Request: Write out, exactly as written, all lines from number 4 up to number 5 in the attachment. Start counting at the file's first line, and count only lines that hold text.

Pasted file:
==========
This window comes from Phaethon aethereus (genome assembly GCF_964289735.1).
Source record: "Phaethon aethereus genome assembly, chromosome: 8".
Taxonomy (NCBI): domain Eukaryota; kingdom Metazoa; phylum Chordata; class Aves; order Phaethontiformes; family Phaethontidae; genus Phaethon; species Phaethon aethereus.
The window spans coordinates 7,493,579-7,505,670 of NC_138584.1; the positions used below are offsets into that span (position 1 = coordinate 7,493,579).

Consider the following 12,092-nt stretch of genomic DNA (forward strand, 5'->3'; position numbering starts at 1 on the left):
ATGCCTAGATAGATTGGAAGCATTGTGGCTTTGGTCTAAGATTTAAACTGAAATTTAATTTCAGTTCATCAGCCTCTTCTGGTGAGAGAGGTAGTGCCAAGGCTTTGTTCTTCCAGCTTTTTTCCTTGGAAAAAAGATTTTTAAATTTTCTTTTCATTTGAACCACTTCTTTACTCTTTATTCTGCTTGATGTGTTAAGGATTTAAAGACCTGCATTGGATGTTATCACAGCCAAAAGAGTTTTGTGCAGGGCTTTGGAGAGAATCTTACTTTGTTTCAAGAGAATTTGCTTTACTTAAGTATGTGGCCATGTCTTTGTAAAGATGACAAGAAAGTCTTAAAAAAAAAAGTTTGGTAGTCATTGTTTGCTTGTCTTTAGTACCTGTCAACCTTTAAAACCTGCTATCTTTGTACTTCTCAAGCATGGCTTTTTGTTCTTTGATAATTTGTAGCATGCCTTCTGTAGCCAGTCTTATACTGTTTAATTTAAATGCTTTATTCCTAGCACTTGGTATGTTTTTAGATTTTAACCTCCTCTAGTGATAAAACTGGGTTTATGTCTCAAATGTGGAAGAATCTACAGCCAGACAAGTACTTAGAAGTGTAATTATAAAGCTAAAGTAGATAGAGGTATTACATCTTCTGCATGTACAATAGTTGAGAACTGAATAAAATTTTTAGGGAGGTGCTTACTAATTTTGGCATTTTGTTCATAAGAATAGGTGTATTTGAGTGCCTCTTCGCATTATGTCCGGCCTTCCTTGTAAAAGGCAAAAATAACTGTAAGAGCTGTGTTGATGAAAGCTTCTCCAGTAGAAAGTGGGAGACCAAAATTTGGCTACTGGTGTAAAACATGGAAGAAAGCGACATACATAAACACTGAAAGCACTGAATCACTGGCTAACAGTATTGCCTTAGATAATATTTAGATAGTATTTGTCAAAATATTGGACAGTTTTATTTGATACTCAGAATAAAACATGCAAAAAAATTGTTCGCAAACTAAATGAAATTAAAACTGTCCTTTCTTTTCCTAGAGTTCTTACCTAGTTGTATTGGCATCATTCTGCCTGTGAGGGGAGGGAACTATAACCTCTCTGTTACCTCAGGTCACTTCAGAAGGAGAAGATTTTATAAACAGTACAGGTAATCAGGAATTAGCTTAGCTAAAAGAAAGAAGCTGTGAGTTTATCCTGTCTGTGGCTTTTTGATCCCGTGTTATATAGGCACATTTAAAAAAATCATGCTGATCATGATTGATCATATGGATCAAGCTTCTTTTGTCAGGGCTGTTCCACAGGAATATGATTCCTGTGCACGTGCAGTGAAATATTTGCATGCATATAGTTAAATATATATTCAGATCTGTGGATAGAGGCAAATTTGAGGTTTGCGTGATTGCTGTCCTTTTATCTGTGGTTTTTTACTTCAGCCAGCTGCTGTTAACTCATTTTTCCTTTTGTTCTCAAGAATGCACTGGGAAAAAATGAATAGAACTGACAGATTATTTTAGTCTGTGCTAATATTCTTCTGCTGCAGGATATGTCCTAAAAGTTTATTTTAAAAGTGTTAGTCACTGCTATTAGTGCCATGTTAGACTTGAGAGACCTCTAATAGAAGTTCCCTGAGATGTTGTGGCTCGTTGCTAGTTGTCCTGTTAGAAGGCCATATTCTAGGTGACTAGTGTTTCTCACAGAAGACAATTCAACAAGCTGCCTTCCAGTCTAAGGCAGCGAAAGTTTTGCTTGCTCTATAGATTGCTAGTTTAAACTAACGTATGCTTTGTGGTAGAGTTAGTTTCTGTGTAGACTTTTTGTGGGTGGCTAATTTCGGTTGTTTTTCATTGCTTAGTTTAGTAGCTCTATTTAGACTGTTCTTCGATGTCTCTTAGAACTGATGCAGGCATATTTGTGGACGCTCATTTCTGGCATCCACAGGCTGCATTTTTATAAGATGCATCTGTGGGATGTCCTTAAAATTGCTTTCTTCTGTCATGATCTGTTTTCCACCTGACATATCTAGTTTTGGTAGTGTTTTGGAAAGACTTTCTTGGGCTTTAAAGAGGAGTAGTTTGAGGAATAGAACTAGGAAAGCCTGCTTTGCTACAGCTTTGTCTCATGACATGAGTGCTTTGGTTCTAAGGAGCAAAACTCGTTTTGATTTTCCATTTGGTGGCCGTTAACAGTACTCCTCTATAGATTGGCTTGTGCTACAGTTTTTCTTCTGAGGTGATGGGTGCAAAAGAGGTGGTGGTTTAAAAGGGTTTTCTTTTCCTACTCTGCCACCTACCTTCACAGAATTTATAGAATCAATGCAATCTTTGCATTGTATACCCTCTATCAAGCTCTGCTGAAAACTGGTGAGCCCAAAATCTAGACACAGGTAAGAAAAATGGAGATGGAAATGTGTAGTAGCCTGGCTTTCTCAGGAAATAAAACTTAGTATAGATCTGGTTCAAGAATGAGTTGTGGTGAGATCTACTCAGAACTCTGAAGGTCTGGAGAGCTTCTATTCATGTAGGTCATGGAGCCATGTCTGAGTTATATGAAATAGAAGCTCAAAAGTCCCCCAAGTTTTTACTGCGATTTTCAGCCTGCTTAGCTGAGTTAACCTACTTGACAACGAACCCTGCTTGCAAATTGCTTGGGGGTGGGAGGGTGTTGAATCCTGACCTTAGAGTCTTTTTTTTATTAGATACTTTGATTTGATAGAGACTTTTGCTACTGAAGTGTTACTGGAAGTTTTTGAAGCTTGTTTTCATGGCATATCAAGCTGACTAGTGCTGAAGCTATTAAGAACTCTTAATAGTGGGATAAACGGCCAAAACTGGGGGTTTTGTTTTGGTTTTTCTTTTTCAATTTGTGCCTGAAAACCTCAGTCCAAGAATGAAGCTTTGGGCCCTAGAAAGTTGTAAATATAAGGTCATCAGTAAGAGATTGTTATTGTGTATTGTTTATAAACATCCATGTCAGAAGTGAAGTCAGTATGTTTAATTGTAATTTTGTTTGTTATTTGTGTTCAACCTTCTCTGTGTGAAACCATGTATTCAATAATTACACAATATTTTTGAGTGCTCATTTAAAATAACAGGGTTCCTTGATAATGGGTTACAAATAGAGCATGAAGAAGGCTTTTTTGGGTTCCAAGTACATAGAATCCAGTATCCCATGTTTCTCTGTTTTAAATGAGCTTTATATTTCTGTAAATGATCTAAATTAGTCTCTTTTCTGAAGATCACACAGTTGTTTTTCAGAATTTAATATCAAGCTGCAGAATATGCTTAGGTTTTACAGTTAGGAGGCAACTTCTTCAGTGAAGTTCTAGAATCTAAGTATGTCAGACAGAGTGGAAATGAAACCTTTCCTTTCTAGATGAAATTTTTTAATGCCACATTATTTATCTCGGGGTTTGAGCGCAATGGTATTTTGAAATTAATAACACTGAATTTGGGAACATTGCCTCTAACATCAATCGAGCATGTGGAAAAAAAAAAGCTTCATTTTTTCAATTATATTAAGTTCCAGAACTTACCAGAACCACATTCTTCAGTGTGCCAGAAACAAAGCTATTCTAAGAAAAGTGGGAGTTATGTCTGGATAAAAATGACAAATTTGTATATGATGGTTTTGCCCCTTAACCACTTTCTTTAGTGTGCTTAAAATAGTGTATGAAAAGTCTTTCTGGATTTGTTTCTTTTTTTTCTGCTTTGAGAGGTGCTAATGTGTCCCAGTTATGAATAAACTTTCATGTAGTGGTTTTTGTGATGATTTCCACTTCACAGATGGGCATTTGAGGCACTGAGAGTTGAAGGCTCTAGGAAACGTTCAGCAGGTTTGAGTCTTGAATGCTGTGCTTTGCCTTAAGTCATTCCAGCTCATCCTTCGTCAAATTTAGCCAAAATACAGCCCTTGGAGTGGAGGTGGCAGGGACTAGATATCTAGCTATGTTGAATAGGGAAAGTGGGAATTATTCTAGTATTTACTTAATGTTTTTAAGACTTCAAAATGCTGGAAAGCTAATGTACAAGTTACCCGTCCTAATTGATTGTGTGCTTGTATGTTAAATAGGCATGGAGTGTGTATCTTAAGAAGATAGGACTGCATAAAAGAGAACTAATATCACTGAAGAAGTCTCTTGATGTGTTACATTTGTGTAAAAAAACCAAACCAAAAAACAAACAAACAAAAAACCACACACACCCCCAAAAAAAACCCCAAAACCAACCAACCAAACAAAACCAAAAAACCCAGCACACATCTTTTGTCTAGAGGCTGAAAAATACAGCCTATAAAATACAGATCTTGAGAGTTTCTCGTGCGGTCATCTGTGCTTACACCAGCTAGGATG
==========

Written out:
The window spans coordinates 7,493,579-7,505,670 of NC_138584.1; the positions used below are offsets into that span (position 1 = coordinate 7,493,579).

Consider the following 12,092-nt stretch of genomic DNA (forward strand, 5'->3'; position numbering starts at 1 on the left):